Recently I have read JEP 426, Java enhancement proposal introducing virtual threads - essentially a way to map multiple Java threads to a few operating system threads. I thought it’s brilliant, especially the fact that the virtual threads could run unmodified code.
Rust take a different approach to overcoming the scalability issues of operating system threads with asynchronous runtimes and async/await language support. One of the issues however is that the code has to be adapted for the asynchronous model. While async/await syntax significantly improves the experience of writing asynchronous code which is still straightforward to understand, mixing both styles of programming is still very annoying. Or is it really?
Let’s look first at running an async function from a normal function. It’s a common complaint that depending on a single async function “infects” the code and requires it to be asynchronous all the way. This is not quite the case. Execution an async function requires a runtime and here’s how we get one that will run code on the caller thread:
let runtime = tokio::runtime::Builder::new_current_thread() .enable_all() .build()?
Now running an async function is quite simple:
let result = runtime.block_on(my_async_function);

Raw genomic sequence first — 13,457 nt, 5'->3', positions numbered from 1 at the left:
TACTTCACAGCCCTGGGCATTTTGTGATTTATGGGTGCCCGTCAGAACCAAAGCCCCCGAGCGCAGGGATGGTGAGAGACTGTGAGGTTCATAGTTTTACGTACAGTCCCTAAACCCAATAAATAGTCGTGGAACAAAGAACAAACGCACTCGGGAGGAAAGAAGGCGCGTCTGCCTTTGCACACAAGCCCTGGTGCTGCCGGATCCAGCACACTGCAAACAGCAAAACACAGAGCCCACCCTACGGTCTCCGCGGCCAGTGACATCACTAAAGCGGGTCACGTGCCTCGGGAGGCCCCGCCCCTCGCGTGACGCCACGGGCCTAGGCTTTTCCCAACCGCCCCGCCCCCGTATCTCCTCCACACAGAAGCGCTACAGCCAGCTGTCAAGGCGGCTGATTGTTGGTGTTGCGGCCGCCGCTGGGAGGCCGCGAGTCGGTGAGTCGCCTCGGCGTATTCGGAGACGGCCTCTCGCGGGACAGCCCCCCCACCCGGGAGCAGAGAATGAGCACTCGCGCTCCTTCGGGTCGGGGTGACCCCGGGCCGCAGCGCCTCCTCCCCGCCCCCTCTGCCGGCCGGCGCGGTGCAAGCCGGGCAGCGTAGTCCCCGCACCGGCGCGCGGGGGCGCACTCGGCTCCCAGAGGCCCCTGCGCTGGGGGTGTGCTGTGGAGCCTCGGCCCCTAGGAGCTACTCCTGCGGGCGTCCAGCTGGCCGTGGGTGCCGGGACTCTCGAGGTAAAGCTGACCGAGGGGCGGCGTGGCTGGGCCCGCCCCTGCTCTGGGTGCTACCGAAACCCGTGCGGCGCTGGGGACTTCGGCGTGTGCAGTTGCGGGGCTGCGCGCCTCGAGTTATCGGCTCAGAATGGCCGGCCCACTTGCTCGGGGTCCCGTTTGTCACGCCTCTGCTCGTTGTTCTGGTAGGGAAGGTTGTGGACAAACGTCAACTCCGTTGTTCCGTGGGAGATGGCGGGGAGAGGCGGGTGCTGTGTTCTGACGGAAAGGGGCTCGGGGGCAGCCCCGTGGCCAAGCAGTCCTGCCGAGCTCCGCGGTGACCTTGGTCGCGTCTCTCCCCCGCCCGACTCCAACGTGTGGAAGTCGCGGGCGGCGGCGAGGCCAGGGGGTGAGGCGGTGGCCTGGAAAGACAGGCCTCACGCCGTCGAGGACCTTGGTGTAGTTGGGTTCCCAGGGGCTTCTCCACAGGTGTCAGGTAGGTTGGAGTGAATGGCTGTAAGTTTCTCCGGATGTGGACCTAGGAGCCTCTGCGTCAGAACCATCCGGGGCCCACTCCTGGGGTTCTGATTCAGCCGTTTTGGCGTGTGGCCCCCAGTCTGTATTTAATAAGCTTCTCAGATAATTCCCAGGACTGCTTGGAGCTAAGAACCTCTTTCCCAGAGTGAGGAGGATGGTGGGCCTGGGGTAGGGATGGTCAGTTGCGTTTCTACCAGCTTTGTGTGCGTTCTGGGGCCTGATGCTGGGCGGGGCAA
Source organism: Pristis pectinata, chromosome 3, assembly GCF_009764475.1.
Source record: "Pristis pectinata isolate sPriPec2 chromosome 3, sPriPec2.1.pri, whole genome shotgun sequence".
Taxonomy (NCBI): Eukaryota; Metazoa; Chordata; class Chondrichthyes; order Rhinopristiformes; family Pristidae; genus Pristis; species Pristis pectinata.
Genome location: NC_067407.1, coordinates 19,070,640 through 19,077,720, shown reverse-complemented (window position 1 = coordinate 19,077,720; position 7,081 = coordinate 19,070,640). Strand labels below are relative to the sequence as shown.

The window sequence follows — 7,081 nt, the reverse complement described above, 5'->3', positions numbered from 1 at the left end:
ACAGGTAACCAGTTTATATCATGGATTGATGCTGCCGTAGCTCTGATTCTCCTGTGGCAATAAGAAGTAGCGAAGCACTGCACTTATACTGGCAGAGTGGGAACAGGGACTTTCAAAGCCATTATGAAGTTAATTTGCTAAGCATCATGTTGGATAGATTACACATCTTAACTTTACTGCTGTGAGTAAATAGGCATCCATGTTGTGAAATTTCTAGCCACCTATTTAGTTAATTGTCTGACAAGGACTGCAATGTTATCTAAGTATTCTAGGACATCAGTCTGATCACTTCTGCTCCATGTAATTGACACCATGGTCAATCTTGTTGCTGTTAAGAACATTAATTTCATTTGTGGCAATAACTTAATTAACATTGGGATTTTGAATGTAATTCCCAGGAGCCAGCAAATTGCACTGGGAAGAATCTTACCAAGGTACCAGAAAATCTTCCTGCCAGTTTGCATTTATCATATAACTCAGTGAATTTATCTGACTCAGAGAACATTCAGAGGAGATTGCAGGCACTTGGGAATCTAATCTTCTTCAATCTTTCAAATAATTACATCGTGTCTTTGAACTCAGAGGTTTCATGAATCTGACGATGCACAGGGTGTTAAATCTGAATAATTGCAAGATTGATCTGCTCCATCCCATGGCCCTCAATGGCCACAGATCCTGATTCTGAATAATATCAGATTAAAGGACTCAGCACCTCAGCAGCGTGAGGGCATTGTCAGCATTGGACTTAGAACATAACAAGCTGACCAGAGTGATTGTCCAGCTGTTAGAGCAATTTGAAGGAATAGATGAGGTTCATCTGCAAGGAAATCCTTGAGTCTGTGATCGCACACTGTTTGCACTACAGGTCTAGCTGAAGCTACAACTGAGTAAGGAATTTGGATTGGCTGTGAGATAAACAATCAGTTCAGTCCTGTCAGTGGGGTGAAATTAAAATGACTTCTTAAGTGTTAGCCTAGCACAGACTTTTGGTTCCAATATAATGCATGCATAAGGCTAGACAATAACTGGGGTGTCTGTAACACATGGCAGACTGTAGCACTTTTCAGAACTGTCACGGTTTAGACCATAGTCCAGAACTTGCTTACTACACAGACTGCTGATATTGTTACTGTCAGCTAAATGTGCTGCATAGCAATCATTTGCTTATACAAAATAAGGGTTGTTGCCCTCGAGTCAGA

new_current_thread we could use
new_multi_thread to get a thread pool runtime that allows to run tasks asynchronously with
Runtime::spawn and wait for the completion of tasks with
Alright, this wasn’t too bad. What about running synchronous code from an async function? A simple function that does data transformation could be run without any fuss. The problem is code either doing blocking IO or CPU intensive computations as it would block one of the runtime threads and reduce the capacity available to execute async tasks. Thankfully the solution is straightforward:
let resutl = task::spawn_blocking(|| my_slow_http_call()).await?;
spawn_blocking would execute the task using a dynamically sized thread pool dedicated to blocking tasks.
While it’s not the same as being able to run the same code with blocking/asynchronous runtime, mixing the two approaches is not too difficult. If you want to read more on the topic I suggest the Tokio tutorial on bridging with sync code.